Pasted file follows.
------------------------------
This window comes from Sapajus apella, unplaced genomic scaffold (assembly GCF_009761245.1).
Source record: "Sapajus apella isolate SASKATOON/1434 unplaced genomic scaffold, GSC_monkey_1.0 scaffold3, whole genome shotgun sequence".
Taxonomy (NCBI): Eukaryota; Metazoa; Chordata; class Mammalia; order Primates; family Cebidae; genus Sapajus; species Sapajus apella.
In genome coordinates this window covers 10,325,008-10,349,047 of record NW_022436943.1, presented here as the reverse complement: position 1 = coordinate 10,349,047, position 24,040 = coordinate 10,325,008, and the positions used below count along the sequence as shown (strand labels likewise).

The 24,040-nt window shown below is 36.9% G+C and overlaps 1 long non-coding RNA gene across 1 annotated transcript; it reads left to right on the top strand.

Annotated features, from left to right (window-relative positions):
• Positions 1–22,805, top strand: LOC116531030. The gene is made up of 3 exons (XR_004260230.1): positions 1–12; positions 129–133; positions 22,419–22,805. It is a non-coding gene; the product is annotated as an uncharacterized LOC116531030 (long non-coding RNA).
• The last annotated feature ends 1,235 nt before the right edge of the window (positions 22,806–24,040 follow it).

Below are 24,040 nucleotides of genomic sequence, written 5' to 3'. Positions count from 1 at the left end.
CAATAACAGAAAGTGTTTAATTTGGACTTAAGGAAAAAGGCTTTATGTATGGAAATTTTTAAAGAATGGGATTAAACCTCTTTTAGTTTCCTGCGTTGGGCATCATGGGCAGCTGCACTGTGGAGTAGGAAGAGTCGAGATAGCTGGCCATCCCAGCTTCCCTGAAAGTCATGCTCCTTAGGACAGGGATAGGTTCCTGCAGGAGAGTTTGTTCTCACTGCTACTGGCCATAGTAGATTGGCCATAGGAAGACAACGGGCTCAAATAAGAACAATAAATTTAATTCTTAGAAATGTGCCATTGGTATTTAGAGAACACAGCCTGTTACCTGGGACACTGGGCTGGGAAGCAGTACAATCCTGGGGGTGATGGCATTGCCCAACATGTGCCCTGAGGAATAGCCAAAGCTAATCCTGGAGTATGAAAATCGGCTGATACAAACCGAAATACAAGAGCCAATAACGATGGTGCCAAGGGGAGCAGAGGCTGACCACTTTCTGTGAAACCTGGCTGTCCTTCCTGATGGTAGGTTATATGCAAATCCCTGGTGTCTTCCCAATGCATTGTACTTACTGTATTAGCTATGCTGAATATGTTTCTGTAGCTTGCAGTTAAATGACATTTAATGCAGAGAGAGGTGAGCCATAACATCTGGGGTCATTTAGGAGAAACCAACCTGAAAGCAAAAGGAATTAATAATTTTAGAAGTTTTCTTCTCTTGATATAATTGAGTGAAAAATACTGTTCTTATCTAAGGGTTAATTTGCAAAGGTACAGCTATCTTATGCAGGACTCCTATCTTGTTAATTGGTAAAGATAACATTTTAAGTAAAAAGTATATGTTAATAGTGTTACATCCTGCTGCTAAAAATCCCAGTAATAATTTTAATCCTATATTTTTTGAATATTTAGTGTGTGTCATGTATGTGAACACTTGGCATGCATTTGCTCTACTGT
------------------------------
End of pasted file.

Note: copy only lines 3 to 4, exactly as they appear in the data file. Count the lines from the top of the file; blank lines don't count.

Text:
Taxonomy (NCBI): Eukaryota; Metazoa; Chordata; class Mammalia; order Primates; family Cebidae; genus Sapajus; species Sapajus apella.
In genome coordinates this window covers 10,325,008-10,349,047 of record NW_022436943.1, presented here as the reverse complement: position 1 = coordinate 10,349,047, position 24,040 = coordinate 10,325,008, and the positions used below count along the sequence as shown (strand labels likewise).